1cupwhole grain of your choice, prepared according to package directions and kept warm*barley; emmer, spelt, or einkorn farro; wheat berries; oat or buckwheat groats; brown, black, purple, red, or wild rice, etc.
8-10oz.fresh baby spinach
lemon vinaigrette, recipe below
zest of 2 lemons, in strips
Best Ever Lemon Vinaigrette
½cuplemon juice, Meyer lemon preferred, zested firstabout 2 large lemons
2clovesgarlic, pressed or very finely minced
1shallot, finely minced
salt and pepper to taste
Preheat the oven to 400° convection. Line a baking sheet with foil and spray it with oil or non-stick spray.
Begin cooking your chosen grain according to package directions. (For example, quick-cooking par cooked farro from Trader Joes takes 10 minutes to cook; unhulled barley takes up to 40 minutes.) Once it is cooked, keep it warm while the other steps come together.
Prepare the Best Ever Lemon Vinaigrette, recipe below.
Wipe mushrooms clean and trim them if necessary. If you are using shiitakes, remove the stems. Leave the small ones whole, cut the medium-sized ones in half, and the largest ones into quarters for similarly sized pieces that will roast at the same rate. Place them in a heap on the prepared baking sheet. Spoon about ¼ of the lemon vinaigrette over the mushrooms. Use your hands to toss the mushrooms in the vinaigrette, coating each piece lightly and evenly. Spread the mushroom pieces out on the pan, and place in the oven. Roast for 12 minutes, remove from the oven and stir. Spread them out again and roast them for another 10 minutes or so until they are deeply colored and their juices have almost evaporated. Don't leave them much longer than this or they will lose their tenderness.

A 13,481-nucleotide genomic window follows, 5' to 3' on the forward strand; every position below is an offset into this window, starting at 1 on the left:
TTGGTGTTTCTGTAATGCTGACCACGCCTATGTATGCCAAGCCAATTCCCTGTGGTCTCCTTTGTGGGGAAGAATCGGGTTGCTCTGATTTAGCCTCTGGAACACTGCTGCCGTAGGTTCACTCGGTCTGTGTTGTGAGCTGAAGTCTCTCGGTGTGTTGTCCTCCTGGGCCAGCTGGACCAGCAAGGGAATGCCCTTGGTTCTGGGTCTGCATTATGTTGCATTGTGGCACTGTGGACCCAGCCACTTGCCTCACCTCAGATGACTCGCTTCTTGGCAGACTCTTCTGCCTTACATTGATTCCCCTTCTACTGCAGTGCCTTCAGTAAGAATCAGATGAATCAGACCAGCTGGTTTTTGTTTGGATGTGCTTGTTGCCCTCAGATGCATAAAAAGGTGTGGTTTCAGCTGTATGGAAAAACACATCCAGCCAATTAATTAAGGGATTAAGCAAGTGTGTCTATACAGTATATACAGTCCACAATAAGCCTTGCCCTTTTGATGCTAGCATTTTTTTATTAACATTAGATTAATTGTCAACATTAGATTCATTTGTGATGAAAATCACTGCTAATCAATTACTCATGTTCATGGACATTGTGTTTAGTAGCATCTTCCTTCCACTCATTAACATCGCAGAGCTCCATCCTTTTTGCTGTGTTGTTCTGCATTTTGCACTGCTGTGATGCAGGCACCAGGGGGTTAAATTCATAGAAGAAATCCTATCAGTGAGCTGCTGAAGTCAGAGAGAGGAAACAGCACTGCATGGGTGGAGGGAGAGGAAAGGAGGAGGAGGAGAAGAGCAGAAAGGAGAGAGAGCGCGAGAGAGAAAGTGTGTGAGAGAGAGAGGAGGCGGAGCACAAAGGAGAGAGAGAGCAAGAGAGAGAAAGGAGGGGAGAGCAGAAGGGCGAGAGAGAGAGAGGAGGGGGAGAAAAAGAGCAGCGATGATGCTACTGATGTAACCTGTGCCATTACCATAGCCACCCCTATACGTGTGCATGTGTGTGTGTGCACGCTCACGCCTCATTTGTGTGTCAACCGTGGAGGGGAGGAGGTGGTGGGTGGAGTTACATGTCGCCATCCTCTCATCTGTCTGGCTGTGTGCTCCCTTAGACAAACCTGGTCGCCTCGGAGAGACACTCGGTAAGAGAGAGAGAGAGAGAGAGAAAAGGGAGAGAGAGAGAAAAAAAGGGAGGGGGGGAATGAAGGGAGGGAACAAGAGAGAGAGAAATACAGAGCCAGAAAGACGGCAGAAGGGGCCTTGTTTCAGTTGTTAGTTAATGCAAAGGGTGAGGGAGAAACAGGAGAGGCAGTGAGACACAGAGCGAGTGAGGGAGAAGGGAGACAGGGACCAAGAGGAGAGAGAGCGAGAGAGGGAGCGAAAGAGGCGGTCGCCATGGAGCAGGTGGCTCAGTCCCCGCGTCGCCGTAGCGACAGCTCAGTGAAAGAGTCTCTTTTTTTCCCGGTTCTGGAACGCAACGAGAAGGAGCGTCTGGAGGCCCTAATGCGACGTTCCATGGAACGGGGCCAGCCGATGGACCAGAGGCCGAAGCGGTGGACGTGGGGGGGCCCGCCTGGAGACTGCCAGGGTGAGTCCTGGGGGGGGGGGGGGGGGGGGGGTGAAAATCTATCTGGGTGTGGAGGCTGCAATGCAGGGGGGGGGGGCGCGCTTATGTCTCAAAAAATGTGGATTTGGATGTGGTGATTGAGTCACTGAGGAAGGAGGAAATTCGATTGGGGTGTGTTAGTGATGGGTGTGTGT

While the mushrooms are roasting, thinly slice the celery and set aside. When the grains are cooked and drained, stir in ¼ of the vinaigrette and continue to keep gently warm. Place the spinach on the platter or individual plates.
When the mushrooms are done roasting, add the sliced celery and give it a good toss. Spoon the dressed grains in the center of the plate, and top with the mushroom/celery mixture. Drizzle a little more of the vinaigrette over the layered salad.** Garnish with strips of lemon zest, which are not only eye-catching, but add a delicious flavor note. Serve while warm.
Make the Best Ever Lemon Vinaigrette